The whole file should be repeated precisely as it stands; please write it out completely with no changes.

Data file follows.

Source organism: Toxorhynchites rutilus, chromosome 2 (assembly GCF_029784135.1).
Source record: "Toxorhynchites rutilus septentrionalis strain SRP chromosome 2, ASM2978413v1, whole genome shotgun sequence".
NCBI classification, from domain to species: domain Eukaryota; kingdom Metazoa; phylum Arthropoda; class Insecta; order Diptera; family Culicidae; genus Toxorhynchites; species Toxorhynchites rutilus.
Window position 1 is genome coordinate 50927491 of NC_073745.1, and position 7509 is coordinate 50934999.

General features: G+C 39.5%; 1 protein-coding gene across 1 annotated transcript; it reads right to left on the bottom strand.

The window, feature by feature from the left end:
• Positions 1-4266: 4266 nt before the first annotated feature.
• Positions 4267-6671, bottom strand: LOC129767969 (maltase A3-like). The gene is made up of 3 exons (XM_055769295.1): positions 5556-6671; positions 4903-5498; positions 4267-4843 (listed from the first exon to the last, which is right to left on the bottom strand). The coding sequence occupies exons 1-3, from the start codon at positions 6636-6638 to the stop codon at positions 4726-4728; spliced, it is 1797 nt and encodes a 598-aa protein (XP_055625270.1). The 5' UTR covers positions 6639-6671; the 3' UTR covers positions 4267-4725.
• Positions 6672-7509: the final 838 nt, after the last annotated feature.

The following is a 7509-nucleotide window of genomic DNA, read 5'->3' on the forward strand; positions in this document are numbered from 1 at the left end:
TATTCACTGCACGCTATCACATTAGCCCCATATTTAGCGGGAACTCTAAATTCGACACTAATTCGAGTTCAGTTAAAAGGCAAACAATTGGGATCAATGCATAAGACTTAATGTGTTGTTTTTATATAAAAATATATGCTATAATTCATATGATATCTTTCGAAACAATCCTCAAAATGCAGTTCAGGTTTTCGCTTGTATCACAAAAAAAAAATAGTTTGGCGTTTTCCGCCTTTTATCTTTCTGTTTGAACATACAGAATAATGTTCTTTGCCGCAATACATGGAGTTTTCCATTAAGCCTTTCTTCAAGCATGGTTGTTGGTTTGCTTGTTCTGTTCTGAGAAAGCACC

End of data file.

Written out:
Source organism: Toxorhynchites rutilus, chromosome 2 (assembly GCF_029784135.1).
Source record: "Toxorhynchites rutilus septentrionalis strain SRP chromosome 2, ASM2978413v1, whole genome shotgun sequence".
NCBI classification, from domain to species: domain Eukaryota; kingdom Metazoa; phylum Arthropoda; class Insecta; order Diptera; family Culicidae; genus Toxorhynchites; species Toxorhynchites rutilus.
Window position 1 is genome coordinate 50927491 of NC_073745.1, and position 7509 is coordinate 50934999.

General features: G+C 39.5%; 1 protein-coding gene across 1 annotated transcript; it reads right to left on the bottom strand.

The window, feature by feature from the left end:
• Positions 1-4266: 4266 nt before the first annotated feature.
• Positions 4267-6671, bottom strand: LOC129767969 (maltase A3-like). The gene is made up of 3 exons (XM_055769295.1): positions 5556-6671; positions 4903-5498; positions 4267-4843 (listed from the first exon to the last, which is right to left on the bottom strand). The coding sequence occupies exons 1-3, from the start codon at positions 6636-6638 to the stop codon at positions 4726-4728; spliced, it is 1797 nt and encodes a 598-aa protein (XP_055625270.1). The 5' UTR covers positions 6639-6671; the 3' UTR covers positions 4267-4725.
• Positions 6672-7509: the final 838 nt, after the last annotated feature.

The following is a 7509-nucleotide window of genomic DNA, read 5'->3' on the forward strand; positions in this document are numbered from 1 at the left end:
TATTCACTGCACGCTATCACATTAGCCCCATATTTAGCGGGAACTCTAAATTCGACACTAATTCGAGTTCAGTTAAAAGGCAAACAATTGGGATCAATGCATAAGACTTAATGTGTTGTTTTTATATAAAAATATATGCTATAATTCATATGATATCTTTCGAAACAATCCTCAAAATGCAGTTCAGGTTTTCGCTTGTATCACAAAAAAAAAATAGTTTGGCGTTTTCCGCCTTTTATCTTTCTGTTTGAACATACAGAATAATGTTCTTTGCCGCAATACATGGAGTTTTCCATTAAGCCTTTCTTCAAGCATGGTTGTTGGTTTGCTTGTTCTGTTCTGAGAAAGCACC